Five members of the Mundays family law team are trained collaborative lawyers and we are committed to the collaborative law process.
Collaborative law is an innovative new way of reaching agreement when you separate or divorce. It works like this. You each instruct your own lawyer who is collaboratively trained. A collaborative lawyer has special training and skills. You then embark on a series of face to face round the table meetings - you and your lawyer and your spouse or partner with his or her lawyer. Everyone works together to achieve agreement. You two, rather than the lawyers, remain in control of the process and the outcome. A collaborative agreement includes an agreement not to go to court. In that way everyone involved in the process has an interest in it succeeding. Why it works so well is that it is then possible to talk openly together about all of the possible options and outcomes. It takes away the need for each side to adopt intransigent positions which can sometimes happen if there are court proceedings hindering agreement or compromise.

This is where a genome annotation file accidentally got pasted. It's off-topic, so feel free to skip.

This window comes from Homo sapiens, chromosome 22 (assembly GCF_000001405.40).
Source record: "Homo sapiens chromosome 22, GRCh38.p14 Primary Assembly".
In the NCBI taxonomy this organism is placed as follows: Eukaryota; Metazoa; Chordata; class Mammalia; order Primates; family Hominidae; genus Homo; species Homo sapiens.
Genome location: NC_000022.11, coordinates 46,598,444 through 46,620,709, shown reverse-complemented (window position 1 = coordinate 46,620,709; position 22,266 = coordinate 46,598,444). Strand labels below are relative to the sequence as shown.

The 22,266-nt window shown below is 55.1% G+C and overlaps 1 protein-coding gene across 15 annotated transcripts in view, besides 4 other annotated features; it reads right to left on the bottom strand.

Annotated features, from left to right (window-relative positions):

It is never easy dividing the money, or agreeing where the children will live but this process gives you both the opportunity to “think outside of the box” and possibly come up with a constructive solution to a problem. It means that you can both have legal advice and support throughout the process so you will have confidence that the final outcome is a fair one. There is the option to bring other professionals into the process, for example financial advisors or counsellors to help support or facilitate outcomes. Collaborative law is ideal for couples who still maintain a positive attitude and respect for each other and are committed to reaching a fair outcome and maintaining a good relationship with each other. Sadly this isn’t always the case and if there is still a lot of anger or hurt or one party has been abusive or dishonest this process might not work. It involves complete honesty and openness and if there is a risk that one party might not give proper “disclosure” about their financial circumstances it may be better for the court to be involved. The legal costs involved are often less because there is no correspondence or court hearings. You can find more information about collaborative law and mediation from the Resolution website www.resolution.org.uk or the Surrey Collaborative lawyers website www.collabfamilylawsurrey.co.uk.